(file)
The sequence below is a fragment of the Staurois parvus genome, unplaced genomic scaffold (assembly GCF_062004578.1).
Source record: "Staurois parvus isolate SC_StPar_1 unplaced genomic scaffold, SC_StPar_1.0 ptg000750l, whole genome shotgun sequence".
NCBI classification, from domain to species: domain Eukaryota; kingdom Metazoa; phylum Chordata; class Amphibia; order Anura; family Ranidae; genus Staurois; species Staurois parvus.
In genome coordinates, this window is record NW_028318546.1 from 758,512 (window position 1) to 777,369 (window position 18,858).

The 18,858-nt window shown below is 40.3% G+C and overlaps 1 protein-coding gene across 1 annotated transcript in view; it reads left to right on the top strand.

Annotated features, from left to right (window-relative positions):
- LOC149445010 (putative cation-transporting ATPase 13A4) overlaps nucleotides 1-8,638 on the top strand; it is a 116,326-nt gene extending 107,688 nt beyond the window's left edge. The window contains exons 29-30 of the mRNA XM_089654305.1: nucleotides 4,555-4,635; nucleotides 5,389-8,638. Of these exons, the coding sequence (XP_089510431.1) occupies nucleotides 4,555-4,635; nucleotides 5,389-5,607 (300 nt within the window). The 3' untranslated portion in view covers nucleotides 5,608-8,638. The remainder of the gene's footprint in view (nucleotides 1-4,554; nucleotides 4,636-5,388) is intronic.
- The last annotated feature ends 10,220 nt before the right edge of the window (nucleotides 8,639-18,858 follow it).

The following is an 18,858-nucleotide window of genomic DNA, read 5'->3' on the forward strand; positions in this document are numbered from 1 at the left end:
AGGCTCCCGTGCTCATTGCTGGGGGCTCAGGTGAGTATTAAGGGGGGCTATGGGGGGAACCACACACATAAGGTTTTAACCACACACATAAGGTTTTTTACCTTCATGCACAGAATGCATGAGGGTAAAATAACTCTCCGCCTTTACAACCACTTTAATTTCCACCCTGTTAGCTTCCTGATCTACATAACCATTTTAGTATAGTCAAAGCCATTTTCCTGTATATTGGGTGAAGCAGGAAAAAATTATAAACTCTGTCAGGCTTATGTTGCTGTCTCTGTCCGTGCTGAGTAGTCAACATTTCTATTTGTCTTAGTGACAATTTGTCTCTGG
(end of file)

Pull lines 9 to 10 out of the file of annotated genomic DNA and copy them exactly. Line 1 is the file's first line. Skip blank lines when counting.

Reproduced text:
The following is an 18,858-nucleotide window of genomic DNA, read 5'->3' on the forward strand; positions in this document are numbered from 1 at the left end:
AGGCTCCCGTGCTCATTGCTGGGGGCTCAGGTGAGTATTAAGGGGGGCTATGGGGGGAACCACACACATAAGGTTTTAACCACACACATAAGGTTTTTTACCTTCATGCACAGAATGCATGAGGGTAAAATAACTCTCCGCCTTTACAACCACTTTAATTTCCACCCTGTTAGCTTCCTGATCTACATAACCATTTTAGTATAGTCAAAGCCATTTTCCTGTATATTGGGTGAAGCAGGAAAAAATTATAAACTCTGTCAGGCTTATGTTGCTGTCTCTGTCCGTGCTGAGTAGTCAACATTTCTATTTGTCTTAGTGACAATTTGTCTCTGG